With industries lacking enough workers, there are often short-term training programs to get you up to speed. This is common in geographical locations with shortages of teachers, along with jobs in technology or healthcare. New programs have cropped up to create more nurses faster. Nursing assistant certification programs exist just about everywhere. Information technology (IT) is another field in need of more workers. You can find many programs to learn coding, and some are free. My niece made a career move from research scientist to programmer about five years ago. She realized the insecurity of jobs that always count on grant funding and found a robust and free training program near her. She is happily growing in this new field, which offers consistent opportunities and a stable income.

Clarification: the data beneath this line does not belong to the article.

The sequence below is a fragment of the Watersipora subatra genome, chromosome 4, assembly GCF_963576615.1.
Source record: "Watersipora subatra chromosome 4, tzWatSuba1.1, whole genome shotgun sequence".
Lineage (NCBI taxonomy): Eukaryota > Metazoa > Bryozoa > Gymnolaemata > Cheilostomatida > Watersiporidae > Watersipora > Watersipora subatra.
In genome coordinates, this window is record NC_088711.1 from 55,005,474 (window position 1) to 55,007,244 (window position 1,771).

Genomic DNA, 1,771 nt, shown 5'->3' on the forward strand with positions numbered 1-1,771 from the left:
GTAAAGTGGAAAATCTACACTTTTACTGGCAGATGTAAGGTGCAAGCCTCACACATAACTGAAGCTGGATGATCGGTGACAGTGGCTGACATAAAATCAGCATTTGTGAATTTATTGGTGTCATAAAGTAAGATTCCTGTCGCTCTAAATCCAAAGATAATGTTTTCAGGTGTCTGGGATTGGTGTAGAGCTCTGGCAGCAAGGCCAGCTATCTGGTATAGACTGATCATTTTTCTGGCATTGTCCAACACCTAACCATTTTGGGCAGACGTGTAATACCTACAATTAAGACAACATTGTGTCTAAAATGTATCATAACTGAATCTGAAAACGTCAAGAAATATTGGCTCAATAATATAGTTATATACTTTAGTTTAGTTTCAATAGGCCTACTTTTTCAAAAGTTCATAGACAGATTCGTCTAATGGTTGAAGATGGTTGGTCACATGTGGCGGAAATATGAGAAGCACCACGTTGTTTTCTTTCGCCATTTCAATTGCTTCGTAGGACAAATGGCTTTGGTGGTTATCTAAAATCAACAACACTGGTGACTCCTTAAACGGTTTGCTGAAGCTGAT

5) Developing in place

This term involves staying where you work but experimenting with new responsibilities. Sometimes, you love your employer, your team, or your boss, but you are bored with your job. In these cases, it’s worth looking internally to try out new roles. If you are a valued employee, the company will likely try to work with you so they don’t lose you. Sometimes, you can be cross-trained, mentored, or cover someone else’s role while they are on leave. Trying a new role with your current employer can help you stay motivated without losing seniority and long-term employee benefits like pensions. 

6) Temporary work